"RIGHT glad am I to be praised "--says Hector, I think, in Naevius--" by thee, reverend senior, who hast thyself been praised." For certainly praise is sweet that comes from those who themselves have lived in high repute. For myself, there is nothing I should not consider myself to have attained either by the congratulation contained in your letter, or the testimony borne to me in your senatorial speech: and it was at once the highest compliment and the greatest gratification to me, that you willingly conceded to friendship, what you transparently conceded to truth. And if, I don't say all, but if many were Catos in our state--in which it is a matter of wonder that there is even one--what triumphal chariot or laurel should I have compared with praise from you? For in regard to my feelings, and in view of the ideal honesty and subtihity of your judgment, nothing can be more complimentary than the speech of yours, which has been copied for me by my friends. But the reason of my wish, for I will not call it desire, I have explained to you in a former letter. And even if it does not appear to you to be entirely sufficient, it at any rate leads to this conclusion--not that the honour is one to excite excessive desire, but yet is one which, if offered by the senate, ought certainly not to be rejected. Now I hope that that House, considering the labours I have undergone on behalf of the state, will not think me undeserving of an honour, especially one that has become a matter of usage. And if this turns out to be so, all I ask of you is that--to use your own most friendly words-- since you have paid me what in your judgment is the highest compliment, you will still "be glad" if I have the good fortune to get what I myself have preferred. For I perceive that you have acted, felt, and written in this sense: and the facts themselves shew that the compliment paid me of a supplicatio was agreeable to you, since your name appears on the decree: for decrees of the senate of this nature are, I am aware, usually drawn out by the warmest friends of the man concerned in the honour. I should, I hope, soon see you, and may it be in a better state of political affairs than my fears forebode!
CICERO and his son greet Tiro warmly. We parted from you, as you know, on the 2nd of November. We arrived at Leucas on the 6th of November, on the 7th at Actium. There we were detained till the 8th by a storm. Thence on the 9th we arrived at Corcyra after a charming voyage. At Corcyra we were detained by bad weather till the 15th. On the 16th we continued our voyage to Cassiope, a harbor of Corcyra, a distance of 120 stades. There we were detaine4 by winds until the 22nd. Many of those who in this interval impatiently attempted the crossing suffered shipwreck. On the 22nd, after dinner, we weighed anchor. Thence with a very gentle south wind and a clear sky, in the coarse of that night and the next day we arrived in high spirits on Italian soil at Hydrus, and with the same wind next day--that is, the 24th of November--at io o'clock in the morning we reached Brundisium, and exactly at the same time as ourselves Terentia (who values you very highly) made her entrance into the town. On the 26th, at Brundisium, a slave of Cn. Plancius at length delivered to me the ardently expected letter from you, dated the 13th of November. It greatly lightened my anxiety: would that it had entirely removed it! However, the physician Asclapo positively asserts that you will shortly be well. What need is there for me at this time of day to exhort you to take every means to re-establish your health? I know your good sense, temperate habits, and affection for me: I am sure you will do everything you can to join me as soon as possible. But though I wish this, I would not have you hurry yourself in any way. I could have wished you had shirked Lyso's concert, for fear of incurring a fourth fit of your seven-day fever. But since you have preferred to consuit your politeness rather than your health, be careful for the future. I have sent orders to Curius for a douceur to be given to the physician, and that he should advance you whatever you want, engaging to pay the money to any agent he may name. I am leaving a horse and mule for you at Brundisium.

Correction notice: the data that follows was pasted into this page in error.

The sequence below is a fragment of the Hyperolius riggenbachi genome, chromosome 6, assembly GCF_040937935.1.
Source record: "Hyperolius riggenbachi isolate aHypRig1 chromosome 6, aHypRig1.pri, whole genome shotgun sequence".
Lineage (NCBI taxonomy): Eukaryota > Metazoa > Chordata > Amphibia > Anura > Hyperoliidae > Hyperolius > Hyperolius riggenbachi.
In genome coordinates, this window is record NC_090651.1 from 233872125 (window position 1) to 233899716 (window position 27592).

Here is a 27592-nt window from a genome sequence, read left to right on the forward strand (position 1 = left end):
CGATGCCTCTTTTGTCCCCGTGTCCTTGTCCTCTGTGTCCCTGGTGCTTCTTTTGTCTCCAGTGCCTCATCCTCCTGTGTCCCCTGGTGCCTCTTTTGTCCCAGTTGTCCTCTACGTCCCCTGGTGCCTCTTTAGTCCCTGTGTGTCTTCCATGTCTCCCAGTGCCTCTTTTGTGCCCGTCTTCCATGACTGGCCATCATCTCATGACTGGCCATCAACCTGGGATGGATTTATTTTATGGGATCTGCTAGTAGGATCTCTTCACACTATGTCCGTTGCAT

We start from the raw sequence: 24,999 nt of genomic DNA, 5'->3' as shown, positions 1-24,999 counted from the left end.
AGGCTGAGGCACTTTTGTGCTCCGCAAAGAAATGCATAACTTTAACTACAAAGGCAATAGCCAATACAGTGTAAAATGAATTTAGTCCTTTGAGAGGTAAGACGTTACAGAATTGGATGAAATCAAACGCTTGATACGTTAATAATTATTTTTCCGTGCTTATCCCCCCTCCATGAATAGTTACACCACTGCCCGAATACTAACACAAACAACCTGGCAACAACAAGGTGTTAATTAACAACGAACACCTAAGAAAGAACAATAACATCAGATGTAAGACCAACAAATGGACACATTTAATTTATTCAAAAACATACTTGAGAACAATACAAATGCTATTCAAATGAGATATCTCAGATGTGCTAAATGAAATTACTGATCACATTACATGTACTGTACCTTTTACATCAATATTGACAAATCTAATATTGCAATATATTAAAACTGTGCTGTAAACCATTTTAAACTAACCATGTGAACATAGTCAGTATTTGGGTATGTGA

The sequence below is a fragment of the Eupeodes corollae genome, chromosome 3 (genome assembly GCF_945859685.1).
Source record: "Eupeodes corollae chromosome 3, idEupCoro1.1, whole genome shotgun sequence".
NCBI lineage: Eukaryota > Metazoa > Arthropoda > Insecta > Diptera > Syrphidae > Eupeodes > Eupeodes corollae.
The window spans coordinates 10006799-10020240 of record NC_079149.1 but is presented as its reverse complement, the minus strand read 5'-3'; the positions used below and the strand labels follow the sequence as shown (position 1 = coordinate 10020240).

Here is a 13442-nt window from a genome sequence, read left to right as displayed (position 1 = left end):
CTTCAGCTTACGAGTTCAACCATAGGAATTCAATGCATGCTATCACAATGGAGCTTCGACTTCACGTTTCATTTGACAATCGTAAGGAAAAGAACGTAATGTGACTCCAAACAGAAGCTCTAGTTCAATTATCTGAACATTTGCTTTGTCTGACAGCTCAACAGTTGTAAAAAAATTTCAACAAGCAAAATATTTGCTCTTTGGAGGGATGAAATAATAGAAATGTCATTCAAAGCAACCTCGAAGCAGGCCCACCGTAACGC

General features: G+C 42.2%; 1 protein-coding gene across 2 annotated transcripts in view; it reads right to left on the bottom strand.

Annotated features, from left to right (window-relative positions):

At Rome I fear that the 1st of January will be the beginning of serious disturbances. I shall take a moderate line in all respects. It only remains to beg and entreat you not to set sail rashly--seamen are wont to hurry things for their own profit: be cautious, my dear Tiro: you have a wide and difficult sea before you. If you can, start with Mescinius; he is usually cautious about a sea passage: if not, travel with some man of rank, whose position may give him influence over the ship-owner. If you take every precaution in this matter and present yourself to us safe and sound, I shall want nothing more of you. Good-bye, again and again, dear Tiro! I am writing with the greatest earnestness about you to the physician, to Curius, and to Lyso. Good-bye, and God bless you.
To L. PAPIRIUS PAETUS (AT NAPLES)